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Why Relationships Fail

What dysfunctional relationships have in common.

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There are few things in life more important to your overall happiness than the quality of your relationships. And among all the relationships you build and foster throughout your lifetime, few stand out as the one with your significant other.

Your partner gets to experience you in ways only few people ever do. They share your highest achievements, your deepest crises, and every mundane moment in between. They have seen you at your best, and they have seen you at your worst – with all your shortcomings and imperfections – and yet they still choose to love and embrace you as you are. The bond you share with your partner is unique, and it can be your biggest source of strength. That is, until the relationship grows sour.

In my decades as a psychologist, I’ve devoted many years to studying human misery. And thousands of independent studies make it clear that suffering is often the result of something called psychological inflexibility. This may sound complex, but it means that your mind adjusts in maladaptive ways to life’s challenges. You take short term gains at the cost of long term pains.

When you are psychologically inflexible, you get stuck on fears, worries, and self-doubts – and then judge yourself for having these thoughts and feelings in the first place. Instead of living by your better intentions, you get sucked in by moods, thoughts, and momentary urges, making you act in ways detrimental to your health and well-being. More and more, you live life on automatic pilot, while life is passing you by.

Psychological inflexibility is a recipe for personal disaster, which is why it’s causing and facilitating many ailments of the mind – from anxiety to depression and even addiction. And unfortunately, the harm doesn’t stop there. In a new, large, and well-done meta-analysis (a study that statistically summarizes many studies) psychologists Daks and Rogge from the University of Rochester examined the links between psychological inflexibility and romantic relationships. They asked, if a person is psychologically inflexible, how might it affect the relationship with their significant other? Well, as it turns out, the answer is bad.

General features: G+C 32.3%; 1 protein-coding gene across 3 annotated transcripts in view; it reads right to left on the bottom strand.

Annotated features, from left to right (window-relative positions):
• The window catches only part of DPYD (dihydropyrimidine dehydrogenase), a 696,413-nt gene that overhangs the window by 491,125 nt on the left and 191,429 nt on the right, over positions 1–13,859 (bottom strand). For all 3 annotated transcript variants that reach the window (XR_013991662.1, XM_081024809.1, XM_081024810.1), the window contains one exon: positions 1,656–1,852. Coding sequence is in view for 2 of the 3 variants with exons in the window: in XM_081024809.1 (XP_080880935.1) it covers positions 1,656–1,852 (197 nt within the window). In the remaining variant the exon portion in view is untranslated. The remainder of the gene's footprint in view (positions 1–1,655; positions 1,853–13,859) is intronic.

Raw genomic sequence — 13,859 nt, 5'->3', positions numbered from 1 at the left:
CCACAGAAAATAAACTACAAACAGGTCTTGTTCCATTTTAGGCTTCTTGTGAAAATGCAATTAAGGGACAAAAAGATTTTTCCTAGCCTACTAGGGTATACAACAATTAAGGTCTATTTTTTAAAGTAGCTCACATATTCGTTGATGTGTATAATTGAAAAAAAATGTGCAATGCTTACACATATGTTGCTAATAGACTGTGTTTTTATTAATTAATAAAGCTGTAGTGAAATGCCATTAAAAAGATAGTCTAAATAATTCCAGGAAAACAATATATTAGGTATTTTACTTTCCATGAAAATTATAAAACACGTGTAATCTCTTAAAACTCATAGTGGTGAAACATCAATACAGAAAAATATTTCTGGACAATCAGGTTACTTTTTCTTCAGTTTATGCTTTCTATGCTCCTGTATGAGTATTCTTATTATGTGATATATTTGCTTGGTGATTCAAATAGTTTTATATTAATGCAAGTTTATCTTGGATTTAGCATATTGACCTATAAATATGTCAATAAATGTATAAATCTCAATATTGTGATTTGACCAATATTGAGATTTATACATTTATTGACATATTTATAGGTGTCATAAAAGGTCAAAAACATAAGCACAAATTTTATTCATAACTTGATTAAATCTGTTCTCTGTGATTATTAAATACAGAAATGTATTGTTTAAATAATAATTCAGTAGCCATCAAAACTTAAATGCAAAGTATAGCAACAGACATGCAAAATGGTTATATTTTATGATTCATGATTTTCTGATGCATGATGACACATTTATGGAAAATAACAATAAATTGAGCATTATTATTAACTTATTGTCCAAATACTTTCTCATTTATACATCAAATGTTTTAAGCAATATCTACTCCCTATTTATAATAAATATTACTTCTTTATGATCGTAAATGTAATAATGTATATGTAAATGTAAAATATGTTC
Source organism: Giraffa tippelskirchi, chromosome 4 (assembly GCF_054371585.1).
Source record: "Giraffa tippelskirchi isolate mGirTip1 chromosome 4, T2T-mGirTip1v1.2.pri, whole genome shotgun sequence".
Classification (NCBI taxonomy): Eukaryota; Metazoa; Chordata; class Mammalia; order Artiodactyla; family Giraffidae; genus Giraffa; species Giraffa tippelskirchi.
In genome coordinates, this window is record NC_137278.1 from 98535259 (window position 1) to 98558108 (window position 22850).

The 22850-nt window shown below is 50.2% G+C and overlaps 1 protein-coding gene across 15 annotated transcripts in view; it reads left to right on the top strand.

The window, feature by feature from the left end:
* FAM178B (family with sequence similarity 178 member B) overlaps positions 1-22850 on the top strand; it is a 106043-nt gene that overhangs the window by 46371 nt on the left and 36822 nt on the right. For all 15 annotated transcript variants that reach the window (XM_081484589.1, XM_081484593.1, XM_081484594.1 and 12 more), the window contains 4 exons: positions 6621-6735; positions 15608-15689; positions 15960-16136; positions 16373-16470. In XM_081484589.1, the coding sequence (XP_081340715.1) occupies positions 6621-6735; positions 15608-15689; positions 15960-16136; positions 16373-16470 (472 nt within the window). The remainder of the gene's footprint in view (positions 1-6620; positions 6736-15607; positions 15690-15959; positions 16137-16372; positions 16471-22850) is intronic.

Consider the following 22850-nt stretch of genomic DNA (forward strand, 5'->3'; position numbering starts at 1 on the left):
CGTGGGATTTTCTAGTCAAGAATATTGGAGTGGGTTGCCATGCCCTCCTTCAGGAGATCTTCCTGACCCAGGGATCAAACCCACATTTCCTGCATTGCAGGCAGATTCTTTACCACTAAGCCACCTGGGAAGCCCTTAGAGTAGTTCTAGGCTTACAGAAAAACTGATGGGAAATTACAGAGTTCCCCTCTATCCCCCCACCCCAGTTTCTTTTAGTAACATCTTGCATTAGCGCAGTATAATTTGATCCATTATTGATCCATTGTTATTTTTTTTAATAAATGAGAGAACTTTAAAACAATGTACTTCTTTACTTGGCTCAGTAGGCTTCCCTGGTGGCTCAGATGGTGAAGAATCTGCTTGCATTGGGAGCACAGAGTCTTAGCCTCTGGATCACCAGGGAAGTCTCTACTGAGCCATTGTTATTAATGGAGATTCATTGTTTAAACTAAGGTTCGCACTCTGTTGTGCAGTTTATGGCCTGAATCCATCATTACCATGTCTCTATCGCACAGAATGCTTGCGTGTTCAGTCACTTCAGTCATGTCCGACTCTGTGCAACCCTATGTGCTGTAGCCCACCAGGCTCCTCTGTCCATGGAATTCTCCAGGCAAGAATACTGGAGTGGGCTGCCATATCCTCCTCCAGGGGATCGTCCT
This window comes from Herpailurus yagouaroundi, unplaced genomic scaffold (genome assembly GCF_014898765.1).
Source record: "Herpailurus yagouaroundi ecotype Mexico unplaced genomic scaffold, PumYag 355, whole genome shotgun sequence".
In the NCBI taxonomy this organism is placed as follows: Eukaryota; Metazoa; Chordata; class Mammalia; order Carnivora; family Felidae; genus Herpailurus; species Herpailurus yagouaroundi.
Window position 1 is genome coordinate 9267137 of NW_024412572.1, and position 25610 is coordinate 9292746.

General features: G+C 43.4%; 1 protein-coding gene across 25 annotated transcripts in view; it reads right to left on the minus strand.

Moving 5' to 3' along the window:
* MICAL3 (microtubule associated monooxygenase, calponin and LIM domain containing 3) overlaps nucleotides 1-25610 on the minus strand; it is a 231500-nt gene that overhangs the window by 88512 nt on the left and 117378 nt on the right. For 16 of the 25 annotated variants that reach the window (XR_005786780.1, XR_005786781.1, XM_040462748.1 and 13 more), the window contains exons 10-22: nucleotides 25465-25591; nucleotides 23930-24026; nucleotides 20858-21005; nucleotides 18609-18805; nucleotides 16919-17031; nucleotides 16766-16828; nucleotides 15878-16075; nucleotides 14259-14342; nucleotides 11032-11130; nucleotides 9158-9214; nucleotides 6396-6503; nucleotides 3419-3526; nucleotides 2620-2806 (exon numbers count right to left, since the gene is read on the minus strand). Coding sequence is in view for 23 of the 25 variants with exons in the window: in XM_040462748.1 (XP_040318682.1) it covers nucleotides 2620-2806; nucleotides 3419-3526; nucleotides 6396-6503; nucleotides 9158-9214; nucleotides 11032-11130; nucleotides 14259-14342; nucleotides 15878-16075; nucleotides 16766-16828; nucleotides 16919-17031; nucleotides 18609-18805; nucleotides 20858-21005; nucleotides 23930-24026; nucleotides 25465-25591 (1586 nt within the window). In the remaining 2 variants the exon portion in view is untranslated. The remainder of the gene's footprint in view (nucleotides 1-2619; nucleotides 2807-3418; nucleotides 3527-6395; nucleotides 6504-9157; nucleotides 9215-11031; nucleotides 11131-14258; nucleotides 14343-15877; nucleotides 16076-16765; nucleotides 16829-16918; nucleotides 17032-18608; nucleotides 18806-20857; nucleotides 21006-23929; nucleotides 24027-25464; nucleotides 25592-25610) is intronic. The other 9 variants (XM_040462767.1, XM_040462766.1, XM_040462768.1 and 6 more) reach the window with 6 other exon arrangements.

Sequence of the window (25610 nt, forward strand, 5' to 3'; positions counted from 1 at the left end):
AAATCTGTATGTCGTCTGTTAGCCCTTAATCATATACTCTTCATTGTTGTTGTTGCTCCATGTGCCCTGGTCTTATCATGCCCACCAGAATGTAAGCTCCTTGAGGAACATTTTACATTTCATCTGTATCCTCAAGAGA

People who are psychologically inflexible not only experience more distress and suffering, they also experience less satisfaction in their relationship. They are less satisfied with their sex life and show less emotional supportiveness towards their partner. Naturally, their partner doesn't get much satisfaction out of the relationship either. People who are psychologically inflexible are more likely to act in destructive and abusive ways – from yelling, insulting, pushing, slapping, and abusing their partner. And ultimately, they are more likely to feel insecure in their relationship and struggle to build a close bond with their partner.

In short, psychological inflexibility not only invites suffering and mental anguish to a person’s own life – it may also poison their relationship with their significant other. The reason why many romantic relationships fail is that one or both partners is, or becomes, psychologically inflexible. Instead of being present with their partner and themselves, by paying attention to their partner’s emotional world and their own deeper needs, they defend. Instead of actively engaging in difficult (but necessary) conversations, they avoid them, or resort to blaming, insulting, and yelling. They fail to set priorities for the relationship, fail to make time for tending, and fail to use setbacks and challenges as opportunities for growth.

It doesn’t have to be this way.

Psychological inflexibility is not a birth defect. It’s not something you either have or you don’t, and if you have it, you are in bad luck. Instead, it’s a way of acting that can be disrupted. People can learn to practice flexibility skills, so they not only become mentally stronger as individuals but also more satisfied and secure inside their romantic relationships. There are already studies examining the effectiveness of training couples in flexibility skills using Acceptance and Commitment Therapy (ACT) or related methods. This new meta-analysis will make that work even more important.

Psychological flexibility is a set of skills. And if you learn them well and apply, you not only empower yourself to become happier and better adjusted but also might just empower your relationship.

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If you want to learn more about psychological flexibility and how you can practice it to become happier and fulfilled, check out any of the major ACT self-help books from me or any of the other well-known ACT authors.

Daks, J. S., & Rogge, R. D. (2020). Examining the correlates of psychological flexibility in romantic relationship and family dynamics: A meta-analysis. Journal of Contextual Behavioral Science, 18, 214-238.

DOI: 10.1016/j.jcbs.2020.09.010

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